Among missiologists there is great debate concerning the role of the missionary vs the native evangelist. Is there a role for the foreign missionary and if so, what is it?

This is a question of how does the role of missiology work out practically. There are whole ministries, normally not Pentecostal, that believe that the use of the foreign missionary is not scriptural, cultural or practical.

The question is not the use of indigenous leadership but it is the the partnership with the foreign leadership on the ground living and dwelling among the people. The larger becomes at what point can a national church complete the Great Commission without the leadership of the missionary?

As American Christians, we tend to think that missionaries are everywhere, but the fact is there are still alot of places that never had their first chance to ever hear about the gospel.[1]Foreward from The Missions Addiction, David Shibley (Ron Luce)

The truth is that most nations, including the United States has unreached people that we just do not see and they need the witness, no matter the nationality as well. It is believed that up to 4.5% of the US population has never heard the gospel of Jesus Christ.[2]https://joshuaproject.net/countries/US That number grows to over 95% in India.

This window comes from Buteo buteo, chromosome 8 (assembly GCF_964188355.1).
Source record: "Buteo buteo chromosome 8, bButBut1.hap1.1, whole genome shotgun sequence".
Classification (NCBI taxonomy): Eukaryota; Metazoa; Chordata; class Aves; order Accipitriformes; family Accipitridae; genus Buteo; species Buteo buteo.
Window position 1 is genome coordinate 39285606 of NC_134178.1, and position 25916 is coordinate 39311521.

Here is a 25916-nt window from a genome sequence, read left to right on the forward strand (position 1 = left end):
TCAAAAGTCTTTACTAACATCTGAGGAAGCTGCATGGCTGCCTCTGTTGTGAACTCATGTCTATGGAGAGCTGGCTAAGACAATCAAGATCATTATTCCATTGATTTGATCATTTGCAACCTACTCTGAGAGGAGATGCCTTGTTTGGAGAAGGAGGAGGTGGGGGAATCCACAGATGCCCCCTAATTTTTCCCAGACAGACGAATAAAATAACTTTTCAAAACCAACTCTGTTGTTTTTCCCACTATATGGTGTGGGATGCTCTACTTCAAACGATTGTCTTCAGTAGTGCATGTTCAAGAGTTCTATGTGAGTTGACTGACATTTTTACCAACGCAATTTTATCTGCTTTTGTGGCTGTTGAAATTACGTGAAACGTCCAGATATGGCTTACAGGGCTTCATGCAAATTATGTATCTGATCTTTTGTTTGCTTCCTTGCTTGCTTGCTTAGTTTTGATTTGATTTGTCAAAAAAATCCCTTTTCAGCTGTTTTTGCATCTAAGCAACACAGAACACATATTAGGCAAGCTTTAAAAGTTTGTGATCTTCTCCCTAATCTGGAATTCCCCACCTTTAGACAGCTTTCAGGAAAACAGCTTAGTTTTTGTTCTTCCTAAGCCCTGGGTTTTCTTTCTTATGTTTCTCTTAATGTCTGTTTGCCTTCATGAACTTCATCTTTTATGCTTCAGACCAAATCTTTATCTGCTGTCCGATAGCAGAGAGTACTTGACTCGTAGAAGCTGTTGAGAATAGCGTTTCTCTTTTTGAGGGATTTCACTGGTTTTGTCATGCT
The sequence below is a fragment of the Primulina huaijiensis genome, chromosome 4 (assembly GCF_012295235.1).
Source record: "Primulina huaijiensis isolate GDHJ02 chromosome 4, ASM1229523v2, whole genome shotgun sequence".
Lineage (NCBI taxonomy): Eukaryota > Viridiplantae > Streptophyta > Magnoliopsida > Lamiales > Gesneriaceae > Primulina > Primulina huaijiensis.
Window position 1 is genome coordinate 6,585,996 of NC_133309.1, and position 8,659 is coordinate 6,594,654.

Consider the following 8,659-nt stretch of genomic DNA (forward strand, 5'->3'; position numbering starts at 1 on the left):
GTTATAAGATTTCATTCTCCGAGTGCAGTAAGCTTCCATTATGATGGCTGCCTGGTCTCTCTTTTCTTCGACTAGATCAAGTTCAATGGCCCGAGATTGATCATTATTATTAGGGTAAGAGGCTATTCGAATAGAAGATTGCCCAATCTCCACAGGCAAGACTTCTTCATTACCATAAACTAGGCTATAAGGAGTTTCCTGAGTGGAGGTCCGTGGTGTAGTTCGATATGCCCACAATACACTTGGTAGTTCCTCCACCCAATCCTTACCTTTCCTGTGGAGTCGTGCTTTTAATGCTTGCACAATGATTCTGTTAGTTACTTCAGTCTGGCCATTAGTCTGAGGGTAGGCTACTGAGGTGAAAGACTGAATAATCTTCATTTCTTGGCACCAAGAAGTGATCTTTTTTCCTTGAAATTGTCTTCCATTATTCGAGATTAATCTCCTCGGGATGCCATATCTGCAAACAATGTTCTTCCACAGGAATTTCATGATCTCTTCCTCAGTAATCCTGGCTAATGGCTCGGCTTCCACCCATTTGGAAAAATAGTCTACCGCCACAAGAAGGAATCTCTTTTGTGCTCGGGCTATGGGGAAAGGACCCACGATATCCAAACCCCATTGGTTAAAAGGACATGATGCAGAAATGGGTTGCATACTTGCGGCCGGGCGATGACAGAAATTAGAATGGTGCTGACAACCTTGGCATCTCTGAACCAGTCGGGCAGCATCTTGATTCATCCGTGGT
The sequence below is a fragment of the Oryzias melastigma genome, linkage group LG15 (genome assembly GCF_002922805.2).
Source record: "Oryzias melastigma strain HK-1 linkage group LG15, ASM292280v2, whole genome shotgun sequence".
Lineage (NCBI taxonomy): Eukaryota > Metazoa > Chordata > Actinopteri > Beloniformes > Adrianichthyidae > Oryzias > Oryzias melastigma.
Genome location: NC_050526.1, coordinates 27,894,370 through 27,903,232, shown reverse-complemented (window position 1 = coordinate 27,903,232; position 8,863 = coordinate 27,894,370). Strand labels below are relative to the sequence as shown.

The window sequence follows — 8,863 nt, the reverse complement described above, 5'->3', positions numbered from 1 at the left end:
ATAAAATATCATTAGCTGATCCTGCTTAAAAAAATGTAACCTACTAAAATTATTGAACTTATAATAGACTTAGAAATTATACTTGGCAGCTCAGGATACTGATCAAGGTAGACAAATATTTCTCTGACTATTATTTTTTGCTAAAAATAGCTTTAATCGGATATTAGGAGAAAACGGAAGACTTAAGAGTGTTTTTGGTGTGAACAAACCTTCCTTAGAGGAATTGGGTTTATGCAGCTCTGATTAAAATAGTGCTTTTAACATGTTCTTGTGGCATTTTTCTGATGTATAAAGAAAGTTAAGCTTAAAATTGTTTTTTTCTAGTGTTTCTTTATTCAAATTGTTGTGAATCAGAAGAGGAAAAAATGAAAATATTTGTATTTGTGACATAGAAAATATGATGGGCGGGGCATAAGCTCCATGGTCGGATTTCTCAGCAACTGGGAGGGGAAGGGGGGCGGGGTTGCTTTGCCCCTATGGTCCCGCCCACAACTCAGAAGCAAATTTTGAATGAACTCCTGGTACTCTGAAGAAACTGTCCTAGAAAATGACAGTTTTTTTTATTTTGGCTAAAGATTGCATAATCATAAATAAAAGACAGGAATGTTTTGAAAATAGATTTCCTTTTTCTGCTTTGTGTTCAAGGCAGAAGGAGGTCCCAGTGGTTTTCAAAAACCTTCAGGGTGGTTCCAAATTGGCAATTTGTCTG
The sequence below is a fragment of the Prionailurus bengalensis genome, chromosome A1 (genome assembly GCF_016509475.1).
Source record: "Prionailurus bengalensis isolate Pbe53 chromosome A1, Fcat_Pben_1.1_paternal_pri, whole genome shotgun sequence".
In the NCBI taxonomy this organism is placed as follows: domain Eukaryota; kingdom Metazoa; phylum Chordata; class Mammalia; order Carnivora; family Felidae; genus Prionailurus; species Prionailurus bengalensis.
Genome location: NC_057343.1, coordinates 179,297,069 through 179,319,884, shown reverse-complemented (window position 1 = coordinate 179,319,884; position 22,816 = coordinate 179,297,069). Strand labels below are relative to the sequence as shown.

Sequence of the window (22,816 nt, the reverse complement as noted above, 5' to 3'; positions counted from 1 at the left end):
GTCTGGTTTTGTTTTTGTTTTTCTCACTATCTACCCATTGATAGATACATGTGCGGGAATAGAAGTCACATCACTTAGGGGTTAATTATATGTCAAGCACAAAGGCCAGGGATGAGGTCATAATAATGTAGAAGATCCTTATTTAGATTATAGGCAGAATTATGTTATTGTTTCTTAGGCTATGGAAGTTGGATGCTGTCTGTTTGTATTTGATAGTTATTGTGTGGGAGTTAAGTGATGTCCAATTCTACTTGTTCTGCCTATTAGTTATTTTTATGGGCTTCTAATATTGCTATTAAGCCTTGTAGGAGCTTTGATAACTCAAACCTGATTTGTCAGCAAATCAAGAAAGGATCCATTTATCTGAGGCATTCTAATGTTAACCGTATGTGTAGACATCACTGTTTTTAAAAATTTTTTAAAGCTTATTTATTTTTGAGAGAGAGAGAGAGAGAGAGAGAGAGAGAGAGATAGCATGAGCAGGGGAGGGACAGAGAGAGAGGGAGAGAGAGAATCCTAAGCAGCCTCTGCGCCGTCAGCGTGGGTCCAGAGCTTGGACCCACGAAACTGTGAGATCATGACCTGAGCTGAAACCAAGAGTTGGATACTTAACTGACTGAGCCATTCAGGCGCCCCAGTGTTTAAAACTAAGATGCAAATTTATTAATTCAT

The missionary team talking the Pentecostal message to the villages in Fiji.

Is the missionary biblical?

The first question that must be answered is theological. Did the bible only have people from their own ethnos or ethnic group? While this seems like a crazy question, it is of the upmost importance.

The book of Acts is full of Jewish missionaries taking the gospel to people of their languages, culture, and religious beliefs. They were foreign missionaries as quickly as received the baptism of the Holy Spirit in Acts 2. That is the context of “this is that.” (Acts 2:16)

One of my heroes of the faith, Philip, was one of the first missionaries to take the gospel to the unreached people that were not Jewish. After the death of Stephen, he saw an awakening happen among the Samarians. After seeking Samaria hit with the fire of God, he went to lead an African to Jesus as well.[3]Acts 8

All of the letters from Paul that we have today were written to the believers that were not of Jewish nationality. He was talking to people that were of a different language, culture and religious upbringing than himself.

To be clear, the New Testament is the story of the missionary. Without the mission work of a group of people that got set on fire in the Upper Room (Add Paul later), there would not be much of the New Testament.

It is worth saying the only Hebrews and James were written to the people of the same ethnic background. We would not even have the gospels as we know them today without the cause of Christ taking to strange people that spoke funny languages, did odd cultural things and believed in “unknown gods.”[4]Acts 17:16-34

Is it cultural?

One of the reason that some group believe that foreign missionaries not the proper way to reach the lost is due to culture. This is a multi-faceted point of debate. It is not as simple as some make it out to be.